Meta has released its new multimodal multilingual AI translator model called SeamlessM4T. This first-of-its-kind translator can translate and transcribe speech and text in up to 100 languages.
Meta has been working on a number of language recognition and translation products but with SeamlessM4T it has integrated multiple inputs and outputs into a single model.
According to Meta’s release announcement, SeamlessM4T supports:
- Speech recognition for nearly 100 languages
- Speech-to-text translation for nearly 100 input and output languages
- Speech-to-speech translation, supporting nearly 100 input languages and 36 (including English) output languages
- Text-to-text translation for nearly 100 languages
- Text-to-speech translation, supporting nearly 100 input languages and 35 (including English) output languages
The speech-to-speech translation is probably one of the more exciting capabilities of the model. To be able to record speech in your language and then have it spoken in a different language is amazing. Imagine how useful this would be while traveling in a foreign country.
In 2022 Meta released its No Language Left Behind text-to-text translator which supports 200 languages. That model supported 55 African languages, many of which were very poorly translated by other tools.
Late last year, Meta also released an example of a new approach to speech-to-speech translation of low-resource languages. It used its Universal Speech Translator to translate Hokkien which is a spoken language without a writing system.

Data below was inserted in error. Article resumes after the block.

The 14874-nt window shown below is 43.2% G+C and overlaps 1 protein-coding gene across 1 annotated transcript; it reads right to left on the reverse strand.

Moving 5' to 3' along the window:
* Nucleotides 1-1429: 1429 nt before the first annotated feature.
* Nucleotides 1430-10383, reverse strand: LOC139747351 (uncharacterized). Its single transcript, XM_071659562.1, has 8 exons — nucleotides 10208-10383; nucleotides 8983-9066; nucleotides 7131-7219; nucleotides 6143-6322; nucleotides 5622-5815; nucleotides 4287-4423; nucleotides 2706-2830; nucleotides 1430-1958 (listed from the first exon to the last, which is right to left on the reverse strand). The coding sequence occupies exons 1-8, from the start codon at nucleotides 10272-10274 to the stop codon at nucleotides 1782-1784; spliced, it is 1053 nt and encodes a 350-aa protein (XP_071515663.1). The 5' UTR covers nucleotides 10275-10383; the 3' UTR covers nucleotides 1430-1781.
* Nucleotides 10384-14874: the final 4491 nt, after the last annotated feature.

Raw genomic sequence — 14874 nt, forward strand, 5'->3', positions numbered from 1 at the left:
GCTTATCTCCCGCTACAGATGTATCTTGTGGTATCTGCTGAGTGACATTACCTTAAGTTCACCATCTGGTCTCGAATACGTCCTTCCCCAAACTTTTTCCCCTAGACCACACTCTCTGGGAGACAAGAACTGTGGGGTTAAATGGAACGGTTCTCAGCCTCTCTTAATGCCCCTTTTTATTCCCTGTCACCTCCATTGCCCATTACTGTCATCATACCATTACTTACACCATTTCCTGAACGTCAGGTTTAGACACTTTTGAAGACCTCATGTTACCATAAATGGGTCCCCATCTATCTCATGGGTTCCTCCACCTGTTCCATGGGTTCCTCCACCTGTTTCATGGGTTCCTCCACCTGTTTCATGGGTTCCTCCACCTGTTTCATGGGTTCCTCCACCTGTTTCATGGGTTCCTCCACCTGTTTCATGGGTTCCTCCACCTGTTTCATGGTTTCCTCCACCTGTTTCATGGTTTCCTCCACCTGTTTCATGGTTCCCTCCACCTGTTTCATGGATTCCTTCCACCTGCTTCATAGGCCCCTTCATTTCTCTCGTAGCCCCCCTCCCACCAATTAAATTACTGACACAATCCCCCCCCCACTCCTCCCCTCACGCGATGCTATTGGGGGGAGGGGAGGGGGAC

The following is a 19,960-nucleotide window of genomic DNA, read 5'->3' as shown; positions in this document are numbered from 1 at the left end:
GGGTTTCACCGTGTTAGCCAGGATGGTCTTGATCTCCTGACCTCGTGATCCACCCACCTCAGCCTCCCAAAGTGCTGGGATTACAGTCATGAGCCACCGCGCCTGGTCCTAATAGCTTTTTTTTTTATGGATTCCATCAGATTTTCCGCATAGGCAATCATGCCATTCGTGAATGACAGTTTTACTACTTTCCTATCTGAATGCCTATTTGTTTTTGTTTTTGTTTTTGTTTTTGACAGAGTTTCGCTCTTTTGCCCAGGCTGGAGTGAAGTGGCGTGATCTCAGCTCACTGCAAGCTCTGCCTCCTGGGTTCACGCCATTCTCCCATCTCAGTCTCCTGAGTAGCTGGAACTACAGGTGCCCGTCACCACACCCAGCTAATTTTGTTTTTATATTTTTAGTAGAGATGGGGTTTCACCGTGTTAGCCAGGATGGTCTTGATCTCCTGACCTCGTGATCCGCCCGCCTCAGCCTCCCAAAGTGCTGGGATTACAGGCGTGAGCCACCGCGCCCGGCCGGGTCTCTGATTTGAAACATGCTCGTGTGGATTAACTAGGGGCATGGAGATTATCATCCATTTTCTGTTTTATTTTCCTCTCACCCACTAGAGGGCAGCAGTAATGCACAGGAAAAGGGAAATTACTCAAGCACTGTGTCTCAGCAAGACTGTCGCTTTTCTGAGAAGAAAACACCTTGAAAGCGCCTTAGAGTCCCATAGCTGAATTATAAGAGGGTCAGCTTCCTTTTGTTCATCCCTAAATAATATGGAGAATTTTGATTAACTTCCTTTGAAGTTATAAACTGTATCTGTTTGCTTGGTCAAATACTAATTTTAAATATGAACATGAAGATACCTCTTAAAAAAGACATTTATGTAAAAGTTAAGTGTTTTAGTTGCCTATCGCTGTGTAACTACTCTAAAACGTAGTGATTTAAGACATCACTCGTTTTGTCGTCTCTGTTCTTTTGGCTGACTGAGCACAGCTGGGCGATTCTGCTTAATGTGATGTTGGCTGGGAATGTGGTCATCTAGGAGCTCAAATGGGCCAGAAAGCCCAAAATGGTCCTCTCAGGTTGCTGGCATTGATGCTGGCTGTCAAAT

Earlier this year it continued its focus on underserved languages with its Massively Multilingual Speech model that provides automatic speech recognition of more than 1,100 languages.
SeamlessM4T is a unified model that builds on these individual model capabilities to combine them into one lightweight model.
Introducing SeamlessM4T, the first all-in-one, multilingual multimodal translation model.
This single model can perform tasks across speech-to-text, speech-to-speech, text-to-text translation & speech recognition for up to 100 languages depending on the task.
— Meta AI (@MetaAI) August 22, 2023
Training data presents bias and toxicity challenges
Meta says its model was trained on “data from publicly available repositories of web data (tens of billions of sentences) and speech (4 million hours).”
It didn’t specify where the training data came from but said it came from licensed and open-source data that wasn’t copyrighted.
Meta acknowledged that the model faces the same “inherent risks” of bias and toxicity that other AI models do. Inevitably the bias in different cultures is expressed in the recorded audio and transferred to the model during the training process.
To eliminate bias Meta extended its Multilingual HolisticBias text dataset to accommodate speech. This is part of its effort to correct for when the model may “unfairly favor a gender and sometimes default to gender stereotypes.”
Providing guardrails to curb the toxicity of the output is another challenge Meta has to address. Toxicity refers to how incorrect translations could “incite hate, violence, profanity, or abuse against an individual or a group.”
Meta used its “highly multilingual toxicity classifier” to check for toxicity in inputs and outputs so that SeamlessM4T is less likely to offend anyone.
It’ll probably still come up with some awkward translations as the team that developed the model admits that it “overgeneralizes to masculine forms when translating from neutral terms.” I bet if you try hard enough you could get it to say something naughty.
If you’d like to try it out then check out the demo here. You can record a sentence, select three different languages, and a few seconds later hear the spoken translations. Very impressive.
In describing its ambitions with SeamlessM4T, Meta referenced the Babel Fish from The Hitchhiker’s Guide to the Galaxy. It isn’t capable of real-time translation quite yet, but it’s probably a lot more comfortable to use than sticking a fish in your ear.